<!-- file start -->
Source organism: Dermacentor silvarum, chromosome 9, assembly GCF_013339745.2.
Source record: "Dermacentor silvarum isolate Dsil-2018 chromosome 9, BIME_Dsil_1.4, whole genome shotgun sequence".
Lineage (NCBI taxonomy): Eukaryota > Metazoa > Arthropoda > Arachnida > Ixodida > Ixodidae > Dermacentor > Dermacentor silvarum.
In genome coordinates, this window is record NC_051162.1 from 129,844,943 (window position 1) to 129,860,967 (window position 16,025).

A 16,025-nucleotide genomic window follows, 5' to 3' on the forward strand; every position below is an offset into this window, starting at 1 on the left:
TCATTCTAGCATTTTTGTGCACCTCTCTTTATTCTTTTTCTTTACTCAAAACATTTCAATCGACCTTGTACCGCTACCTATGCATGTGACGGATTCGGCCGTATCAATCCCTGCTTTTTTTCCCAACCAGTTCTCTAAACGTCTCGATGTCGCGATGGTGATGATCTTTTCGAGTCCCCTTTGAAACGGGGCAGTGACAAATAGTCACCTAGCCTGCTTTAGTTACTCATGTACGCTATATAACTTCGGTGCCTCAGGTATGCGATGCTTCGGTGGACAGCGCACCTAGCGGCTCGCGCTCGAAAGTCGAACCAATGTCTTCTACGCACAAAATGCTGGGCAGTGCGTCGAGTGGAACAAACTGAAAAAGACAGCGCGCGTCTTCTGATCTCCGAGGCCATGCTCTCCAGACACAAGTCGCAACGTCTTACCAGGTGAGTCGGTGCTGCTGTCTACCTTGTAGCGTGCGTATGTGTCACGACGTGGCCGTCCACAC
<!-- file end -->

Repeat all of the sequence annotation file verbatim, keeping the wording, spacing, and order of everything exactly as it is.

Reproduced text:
Source organism: Dermacentor silvarum, chromosome 9, assembly GCF_013339745.2.
Source record: "Dermacentor silvarum isolate Dsil-2018 chromosome 9, BIME_Dsil_1.4, whole genome shotgun sequence".
Lineage (NCBI taxonomy): Eukaryota > Metazoa > Arthropoda > Arachnida > Ixodida > Ixodidae > Dermacentor > Dermacentor silvarum.
In genome coordinates, this window is record NC_051162.1 from 129,844,943 (window position 1) to 129,860,967 (window position 16,025).

A 16,025-nucleotide genomic window follows, 5' to 3' on the forward strand; every position below is an offset into this window, starting at 1 on the left:
TCATTCTAGCATTTTTGTGCACCTCTCTTTATTCTTTTTCTTTACTCAAAACATTTCAATCGACCTTGTACCGCTACCTATGCATGTGACGGATTCGGCCGTATCAATCCCTGCTTTTTTTCCCAACCAGTTCTCTAAACGTCTCGATGTCGCGATGGTGATGATCTTTTCGAGTCCCCTTTGAAACGGGGCAGTGACAAATAGTCACCTAGCCTGCTTTAGTTACTCATGTACGCTATATAACTTCGGTGCCTCAGGTATGCGATGCTTCGGTGGACAGCGCACCTAGCGGCTCGCGCTCGAAAGTCGAACCAATGTCTTCTACGCACAAAATGCTGGGCAGTGCGTCGAGTGGAACAAACTGAAAAAGACAGCGCGCGTCTTCTGATCTCCGAGGCCATGCTCTCCAGACACAAGTCGCAACGTCTTACCAGGTGAGTCGGTGCTGCTGTCTACCTTGTAGCGTGCGTATGTGTCACGACGTGGCCGTCCACAC